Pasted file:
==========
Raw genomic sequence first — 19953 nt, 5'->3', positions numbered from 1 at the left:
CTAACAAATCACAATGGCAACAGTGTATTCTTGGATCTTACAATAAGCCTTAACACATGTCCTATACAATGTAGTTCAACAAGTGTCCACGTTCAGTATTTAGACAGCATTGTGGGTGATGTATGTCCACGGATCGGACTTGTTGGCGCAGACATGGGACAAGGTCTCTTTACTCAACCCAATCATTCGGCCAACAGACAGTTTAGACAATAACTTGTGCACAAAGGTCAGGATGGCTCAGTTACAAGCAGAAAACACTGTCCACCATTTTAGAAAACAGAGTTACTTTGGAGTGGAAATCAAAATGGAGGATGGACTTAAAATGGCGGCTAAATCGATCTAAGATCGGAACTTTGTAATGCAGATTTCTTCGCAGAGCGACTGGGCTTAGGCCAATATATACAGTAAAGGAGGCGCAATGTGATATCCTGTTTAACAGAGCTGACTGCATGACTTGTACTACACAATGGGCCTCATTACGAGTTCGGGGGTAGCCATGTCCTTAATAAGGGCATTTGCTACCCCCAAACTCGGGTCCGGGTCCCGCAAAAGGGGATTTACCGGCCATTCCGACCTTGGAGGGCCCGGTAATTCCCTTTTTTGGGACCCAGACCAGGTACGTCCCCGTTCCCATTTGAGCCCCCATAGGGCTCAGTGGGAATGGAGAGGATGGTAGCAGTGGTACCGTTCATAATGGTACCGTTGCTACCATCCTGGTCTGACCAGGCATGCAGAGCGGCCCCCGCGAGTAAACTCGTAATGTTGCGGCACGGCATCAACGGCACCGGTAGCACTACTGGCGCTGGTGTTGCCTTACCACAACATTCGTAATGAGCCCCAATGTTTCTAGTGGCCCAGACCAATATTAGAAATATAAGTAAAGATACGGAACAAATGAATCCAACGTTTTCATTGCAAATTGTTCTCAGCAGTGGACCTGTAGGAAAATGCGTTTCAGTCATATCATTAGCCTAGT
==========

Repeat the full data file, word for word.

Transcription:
Raw genomic sequence first — 19953 nt, 5'->3', positions numbered from 1 at the left:
CTAACAAATCACAATGGCAACAGTGTATTCTTGGATCTTACAATAAGCCTTAACACATGTCCTATACAATGTAGTTCAACAAGTGTCCACGTTCAGTATTTAGACAGCATTGTGGGTGATGTATGTCCACGGATCGGACTTGTTGGCGCAGACATGGGACAAGGTCTCTTTACTCAACCCAATCATTCGGCCAACAGACAGTTTAGACAATAACTTGTGCACAAAGGTCAGGATGGCTCAGTTACAAGCAGAAAACACTGTCCACCATTTTAGAAAACAGAGTTACTTTGGAGTGGAAATCAAAATGGAGGATGGACTTAAAATGGCGGCTAAATCGATCTAAGATCGGAACTTTGTAATGCAGATTTCTTCGCAGAGCGACTGGGCTTAGGCCAATATATACAGTAAAGGAGGCGCAATGTGATATCCTGTTTAACAGAGCTGACTGCATGACTTGTACTACACAATGGGCCTCATTACGAGTTCGGGGGTAGCCATGTCCTTAATAAGGGCATTTGCTACCCCCAAACTCGGGTCCGGGTCCCGCAAAAGGGGATTTACCGGCCATTCCGACCTTGGAGGGCCCGGTAATTCCCTTTTTTGGGACCCAGACCAGGTACGTCCCCGTTCCCATTTGAGCCCCCATAGGGCTCAGTGGGAATGGAGAGGATGGTAGCAGTGGTACCGTTCATAATGGTACCGTTGCTACCATCCTGGTCTGACCAGGCATGCAGAGCGGCCCCCGCGAGTAAACTCGTAATGTTGCGGCACGGCATCAACGGCACCGGTAGCACTACTGGCGCTGGTGTTGCCTTACCACAACATTCGTAATGAGCCCCAATGTTTCTAGTGGCCCAGACCAATATTAGAAATATAAGTAAAGATACGGAACAAATGAATCCAACGTTTTCATTGCAAATTGTTCTCAGCAGTGGACCTGTAGGAAAATGCGTTTCAGTCATATCATTAGCCTAGT